According to the annual Cyber Protection Week Global Report 2022, surveying over 6,200 IT users and managers, some of the shortcomings in cyber protection comes from the lack of data backup. Although there are many ways to back up data, one single method may not suit everyone. Thus, at TechKnowledge, we suggest practical ways to backup data as a priority.
When we archive a copy of important information or files on a device, memory, cloud, or drive, our essential data has another place to live on. If primary data gets compromised from cyberattacks or drive failure, the backup copy helps restore files promptly.
According to the statics of last year, 80 per cent of the organisations ran as many as ten simultaneous backups with the help of solutions. It ensured the security of their important files. The annual Cyber Protection Week Global Report 2022 included SMBs expanding over 22 countries. They were exposed to the most critical shortcomings in the cyber world. Data backups are not suitable to have anymore. Still, it is a must for businesses to stay afloat under unexpected circumstances.
Even though 80 per cent of SMBs had as many as ten solutions simultaneously, more than half went through data loss and suffered downtime. Over time, data recoveries become costly as more and more data add up. Aaronic Cyber Protection Week Global Report 2021 says 90 per cent of IT users back up their data, and 75 per cent had to rely on those backups to recover lost data. Among them, 79 per cent had to spend up to 12 hours to get those backups running. The recovery process may seem relaxed, but it’s better than not having anything to rely on.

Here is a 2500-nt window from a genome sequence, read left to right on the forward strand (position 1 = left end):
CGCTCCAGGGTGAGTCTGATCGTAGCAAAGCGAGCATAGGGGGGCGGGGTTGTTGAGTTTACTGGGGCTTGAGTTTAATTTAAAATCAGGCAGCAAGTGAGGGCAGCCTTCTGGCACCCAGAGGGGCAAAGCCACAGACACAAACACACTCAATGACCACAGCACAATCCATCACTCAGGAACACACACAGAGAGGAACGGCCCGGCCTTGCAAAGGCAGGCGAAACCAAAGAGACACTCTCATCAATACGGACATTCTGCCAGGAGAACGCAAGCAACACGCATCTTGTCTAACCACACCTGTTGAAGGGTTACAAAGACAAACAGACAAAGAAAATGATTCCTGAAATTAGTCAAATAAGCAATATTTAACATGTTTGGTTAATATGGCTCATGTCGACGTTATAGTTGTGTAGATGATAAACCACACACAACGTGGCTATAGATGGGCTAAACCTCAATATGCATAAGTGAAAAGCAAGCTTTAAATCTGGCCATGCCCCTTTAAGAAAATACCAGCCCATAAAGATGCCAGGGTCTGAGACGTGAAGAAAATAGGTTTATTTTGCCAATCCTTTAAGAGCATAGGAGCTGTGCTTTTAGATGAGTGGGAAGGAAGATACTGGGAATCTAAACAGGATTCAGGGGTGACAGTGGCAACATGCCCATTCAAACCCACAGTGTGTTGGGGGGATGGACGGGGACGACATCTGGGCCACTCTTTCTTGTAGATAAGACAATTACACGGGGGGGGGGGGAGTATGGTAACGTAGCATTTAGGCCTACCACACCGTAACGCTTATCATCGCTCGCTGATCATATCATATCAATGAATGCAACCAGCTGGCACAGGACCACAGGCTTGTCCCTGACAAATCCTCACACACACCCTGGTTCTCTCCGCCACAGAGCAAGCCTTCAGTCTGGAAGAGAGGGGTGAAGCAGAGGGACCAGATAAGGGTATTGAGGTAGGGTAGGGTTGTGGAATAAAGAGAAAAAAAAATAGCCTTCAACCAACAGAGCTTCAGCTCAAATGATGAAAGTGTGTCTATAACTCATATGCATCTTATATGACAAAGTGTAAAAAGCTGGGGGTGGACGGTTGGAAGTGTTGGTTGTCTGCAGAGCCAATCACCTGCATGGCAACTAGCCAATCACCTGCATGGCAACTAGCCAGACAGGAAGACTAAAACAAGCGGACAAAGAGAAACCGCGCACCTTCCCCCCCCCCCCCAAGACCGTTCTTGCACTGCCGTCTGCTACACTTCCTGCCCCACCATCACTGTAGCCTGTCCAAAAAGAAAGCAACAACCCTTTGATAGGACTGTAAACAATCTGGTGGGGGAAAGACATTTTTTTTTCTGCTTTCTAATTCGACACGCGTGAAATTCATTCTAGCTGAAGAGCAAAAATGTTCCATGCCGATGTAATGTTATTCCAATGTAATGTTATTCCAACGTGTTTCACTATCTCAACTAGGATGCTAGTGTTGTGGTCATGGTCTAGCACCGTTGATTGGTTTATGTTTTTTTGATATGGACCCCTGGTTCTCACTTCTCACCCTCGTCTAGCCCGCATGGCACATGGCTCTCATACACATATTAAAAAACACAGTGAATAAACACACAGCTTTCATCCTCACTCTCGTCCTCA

The percentage of organisations not backing up data is slowly declining yearly. Most IT professionals use the 3-2-1 backup rule but are gradually moving out from traditional methods as it makes lesser sense. Information is not limited anymore, and policies changes frequently. Only 13 per cent adhere to the hybrid policy of data backup, which is 20 per cent less than the previous year.
Ongoing cyber threats are keeping the pros up at night. If we look at 2020, where data theft, social engineering, and ransomware were topping the chart, later years seem comparatively different. Currently, the graph consists of malware, data theft, phishing, DoS/DDoS, IoT attacks, ransomware, insider attacks, and crypto-jacking. They are pulling up ranks and making data backup a crucial service to consider.
As the cyberthreat landscape gradually evolves, exploiting methods keep up. When one-third of the organisations are continuously attacked, it only makes sense to back up all the precious data gained. One vulnerability may cost data loss, loss of customers trusts, and eventually a fall in revenue.
Because of proper facilities for backing up data, we see system crashes (52%), cyberattacks (36%), human error (42%) and insider attacks (20%) as the primary reason for the downtime. Many MSPs and cloud facilities take responsibility for holding your data for you. It is crucial to know which services are used for backup as a decision-maker.
Backup copies should be made consistent, regular basis to minimise data loss. To back up data and ensure security, we should behold accountable for not taking action beforehand. IT systems tend to keep things as if no issue seems to be there. But the loophole remains in the same comfort zone as data is not being backed up properly.
It can be costly to build facilities and store data there, but it pays out the best in the long run. On the other hand, taking help from cloud providers, who natively store data, gives out the latest features, and provide quick customer support is relatively easy to consider.
There should be three primary areas concerning backup data and ensuring security. These are proactiveness through access controls, shared cloud, and cost optimisation. Many consider cost a problem at the start, but the real trouble starts when data builds up and the budget needs to increase. Properly selecting vendors who can adequately handle data and has cost-effective methods stays on top of the recommendation chart.